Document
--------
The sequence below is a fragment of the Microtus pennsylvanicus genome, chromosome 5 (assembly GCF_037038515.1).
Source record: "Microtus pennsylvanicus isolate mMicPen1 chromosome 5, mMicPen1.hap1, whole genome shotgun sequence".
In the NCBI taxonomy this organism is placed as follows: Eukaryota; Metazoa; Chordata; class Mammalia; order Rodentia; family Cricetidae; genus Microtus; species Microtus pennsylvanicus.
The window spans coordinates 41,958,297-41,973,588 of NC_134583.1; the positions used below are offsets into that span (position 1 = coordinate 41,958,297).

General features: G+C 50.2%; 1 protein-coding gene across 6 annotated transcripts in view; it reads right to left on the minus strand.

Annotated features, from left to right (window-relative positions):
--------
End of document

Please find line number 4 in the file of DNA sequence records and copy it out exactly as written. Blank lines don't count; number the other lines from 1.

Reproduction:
The window spans coordinates 41,958,297-41,973,588 of NC_134583.1; the positions used below are offsets into that span (position 1 = coordinate 41,958,297).